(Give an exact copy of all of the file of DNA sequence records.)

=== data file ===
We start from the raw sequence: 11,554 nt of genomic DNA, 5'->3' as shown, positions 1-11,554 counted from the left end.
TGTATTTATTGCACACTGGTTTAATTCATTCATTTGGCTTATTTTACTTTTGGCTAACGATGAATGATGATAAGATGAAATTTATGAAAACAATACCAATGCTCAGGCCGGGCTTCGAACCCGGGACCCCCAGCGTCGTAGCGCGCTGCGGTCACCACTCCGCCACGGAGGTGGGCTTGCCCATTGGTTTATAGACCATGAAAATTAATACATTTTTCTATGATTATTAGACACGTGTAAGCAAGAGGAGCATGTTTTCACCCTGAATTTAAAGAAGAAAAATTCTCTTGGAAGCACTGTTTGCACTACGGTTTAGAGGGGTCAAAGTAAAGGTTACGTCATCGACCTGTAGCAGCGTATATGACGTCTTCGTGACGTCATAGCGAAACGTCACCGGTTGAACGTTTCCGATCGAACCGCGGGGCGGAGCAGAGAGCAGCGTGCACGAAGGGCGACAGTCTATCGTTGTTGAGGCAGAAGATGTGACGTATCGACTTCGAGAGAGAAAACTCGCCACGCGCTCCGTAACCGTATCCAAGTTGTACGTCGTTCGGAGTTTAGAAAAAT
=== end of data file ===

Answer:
We start from the raw sequence: 11,554 nt of genomic DNA, 5'->3' as shown, positions 1-11,554 counted from the left end.
TGTATTTATTGCACACTGGTTTAATTCATTCATTTGGCTTATTTTACTTTTGGCTAACGATGAATGATGATAAGATGAAATTTATGAAAACAATACCAATGCTCAGGCCGGGCTTCGAACCCGGGACCCCCAGCGTCGTAGCGCGCTGCGGTCACCACTCCGCCACGGAGGTGGGCTTGCCCATTGGTTTATAGACCATGAAAATTAATACATTTTTCTATGATTATTAGACACGTGTAAGCAAGAGGAGCATGTTTTCACCCTGAATTTAAAGAAGAAAAATTCTCTTGGAAGCACTGTTTGCACTACGGTTTAGAGGGGTCAAAGTAAAGGTTACGTCATCGACCTGTAGCAGCGTATATGACGTCTTCGTGACGTCATAGCGAAACGTCACCGGTTGAACGTTTCCGATCGAACCGCGGGGCGGAGCAGAGAGCAGCGTGCACGAAGGGCGACAGTCTATCGTTGTTGAGGCAGAAGATGTGACGTATCGACTTCGAGAGAGAAAACTCGCCACGCGCTCCGTAACCGTATCCAAGTTGTACGTCGTTCGGAGTTTAGAAAAAT